Objective To compare the effectiveness of two types of compression treatment (four layer bandage and short stretch bandage) in people with venous leg ulceration.
Design Systematic review and meta-analysis of patient level data.
Data sources Electronic databases (the Cochrane Central Register of Controlled Trials, the Cochrane Wounds Group Specialised Register, Medline, Embase, CINAHL, and National Research Register) and reference lists of retrieved articles searched to identify relevant trials and primary investigators. Primary investigators of eligible trials were invited to contribute raw data for re-analysis.
Review methods Randomised controlled trials of four layer bandage compared with short stretch bandage in people with venous leg ulceration were eligible for inclusion. The primary outcome for the meta-analysis was time to healing. Cox proportional hazards models were run to compare the methods in terms of time to healing with adjustment for independent predictors of healing. Secondary outcomes included incidence and number of adverse events per patient.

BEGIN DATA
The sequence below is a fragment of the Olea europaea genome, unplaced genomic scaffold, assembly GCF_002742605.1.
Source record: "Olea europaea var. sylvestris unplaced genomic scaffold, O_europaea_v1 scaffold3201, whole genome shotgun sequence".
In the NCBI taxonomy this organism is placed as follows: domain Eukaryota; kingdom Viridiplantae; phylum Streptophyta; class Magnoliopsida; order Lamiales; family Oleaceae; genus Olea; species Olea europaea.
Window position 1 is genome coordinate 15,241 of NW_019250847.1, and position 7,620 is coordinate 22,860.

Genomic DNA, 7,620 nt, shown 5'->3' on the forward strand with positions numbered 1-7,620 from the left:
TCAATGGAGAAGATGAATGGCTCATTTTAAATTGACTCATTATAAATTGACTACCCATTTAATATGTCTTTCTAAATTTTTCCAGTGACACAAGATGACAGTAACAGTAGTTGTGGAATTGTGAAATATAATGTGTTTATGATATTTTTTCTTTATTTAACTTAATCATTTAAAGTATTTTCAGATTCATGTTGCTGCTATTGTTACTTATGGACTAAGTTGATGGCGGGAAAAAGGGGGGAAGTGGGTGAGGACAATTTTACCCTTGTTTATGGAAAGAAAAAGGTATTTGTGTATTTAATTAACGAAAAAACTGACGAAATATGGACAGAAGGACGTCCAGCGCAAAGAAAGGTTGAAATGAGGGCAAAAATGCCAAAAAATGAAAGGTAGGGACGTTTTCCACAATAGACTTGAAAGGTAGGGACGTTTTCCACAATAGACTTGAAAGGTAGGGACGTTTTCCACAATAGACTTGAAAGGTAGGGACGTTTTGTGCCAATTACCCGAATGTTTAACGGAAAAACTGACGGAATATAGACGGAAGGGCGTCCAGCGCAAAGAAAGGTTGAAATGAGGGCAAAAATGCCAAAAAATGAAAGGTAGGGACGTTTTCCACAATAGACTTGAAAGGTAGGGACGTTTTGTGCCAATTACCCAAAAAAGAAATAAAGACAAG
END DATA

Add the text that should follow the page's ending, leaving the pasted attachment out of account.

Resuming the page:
Results Seven eligible trials were identified (887 patients), and patient level data were retrieved for five (797 patients, 90% of known randomised patients). The four layer bandage was associated with significantly shorter time to healing: hazard ratio (95% confidence interval) from multifactorial model based on five trials was 1.31 (1.09 to 1.58), P=0.005. Larger ulcer area at baseline, more chronic ulceration, and previous ulceration were all independent predictors of delayed healing. Data from two trials showed no evidence of a difference in adverse event profiles between the two bandage types.
Conclusions Venous leg ulcers in patients treated with four layer bandages heal faster, on average, than those of people treated with the short stretch bandage. Benefits were consistent across patients with differing prognostic profiles.
|Number of pages||9|
|Journal||British Medical Journal|
|Publication status||Published - 17 Apr 2009|
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